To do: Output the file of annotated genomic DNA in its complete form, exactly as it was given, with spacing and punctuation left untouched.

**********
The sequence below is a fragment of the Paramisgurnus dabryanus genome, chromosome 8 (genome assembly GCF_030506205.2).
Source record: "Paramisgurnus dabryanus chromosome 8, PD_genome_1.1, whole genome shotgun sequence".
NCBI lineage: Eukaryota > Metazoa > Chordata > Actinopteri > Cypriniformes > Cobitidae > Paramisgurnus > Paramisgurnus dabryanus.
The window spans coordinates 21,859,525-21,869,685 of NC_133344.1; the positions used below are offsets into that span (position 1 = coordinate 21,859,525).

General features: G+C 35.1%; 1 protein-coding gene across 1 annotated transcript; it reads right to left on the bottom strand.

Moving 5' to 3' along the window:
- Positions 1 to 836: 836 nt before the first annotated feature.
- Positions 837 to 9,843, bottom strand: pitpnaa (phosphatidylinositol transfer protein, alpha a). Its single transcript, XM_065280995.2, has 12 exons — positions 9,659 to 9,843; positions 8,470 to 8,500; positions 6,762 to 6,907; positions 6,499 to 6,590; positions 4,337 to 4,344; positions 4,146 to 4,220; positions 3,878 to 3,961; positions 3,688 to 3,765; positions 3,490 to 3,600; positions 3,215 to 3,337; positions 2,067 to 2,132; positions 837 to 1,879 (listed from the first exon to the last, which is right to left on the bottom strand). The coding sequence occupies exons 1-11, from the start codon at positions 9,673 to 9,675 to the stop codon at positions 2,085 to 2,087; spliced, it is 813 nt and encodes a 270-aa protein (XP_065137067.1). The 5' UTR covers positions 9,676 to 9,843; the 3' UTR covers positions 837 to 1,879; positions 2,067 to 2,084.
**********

The sequence below is a fragment of the Paramisgurnus dabryanus genome, chromosome 8 (genome assembly GCF_030506205.2).
Source record: "Paramisgurnus dabryanus chromosome 8, PD_genome_1.1, whole genome shotgun sequence".
NCBI lineage: Eukaryota > Metazoa > Chordata > Actinopteri > Cypriniformes > Cobitidae > Paramisgurnus > Paramisgurnus dabryanus.
The window spans coordinates 21,859,525-21,869,685 of NC_133344.1; the positions used below are offsets into that span (position 1 = coordinate 21,859,525).

General features: G+C 35.1%; 1 protein-coding gene across 1 annotated transcript; it reads right to left on the bottom strand.

Moving 5' to 3' along the window:
- Positions 1 to 836: 836 nt before the first annotated feature.
- Positions 837 to 9,843, bottom strand: pitpnaa (phosphatidylinositol transfer protein, alpha a). Its single transcript, XM_065280995.2, has 12 exons — positions 9,659 to 9,843; positions 8,470 to 8,500; positions 6,762 to 6,907; positions 6,499 to 6,590; positions 4,337 to 4,344; positions 4,146 to 4,220; positions 3,878 to 3,961; positions 3,688 to 3,765; positions 3,490 to 3,600; positions 3,215 to 3,337; positions 2,067 to 2,132; positions 837 to 1,879 (listed from the first exon to the last, which is right to left on the bottom strand). The coding sequence occupies exons 1-11, from the start codon at positions 9,673 to 9,675 to the stop codon at positions 2,085 to 2,087; spliced, it is 813 nt and encodes a 270-aa protein (XP_065137067.1). The 5' UTR covers positions 9,676 to 9,843; the 3' UTR covers positions 837 to 1,879; positions 2,067 to 2,084.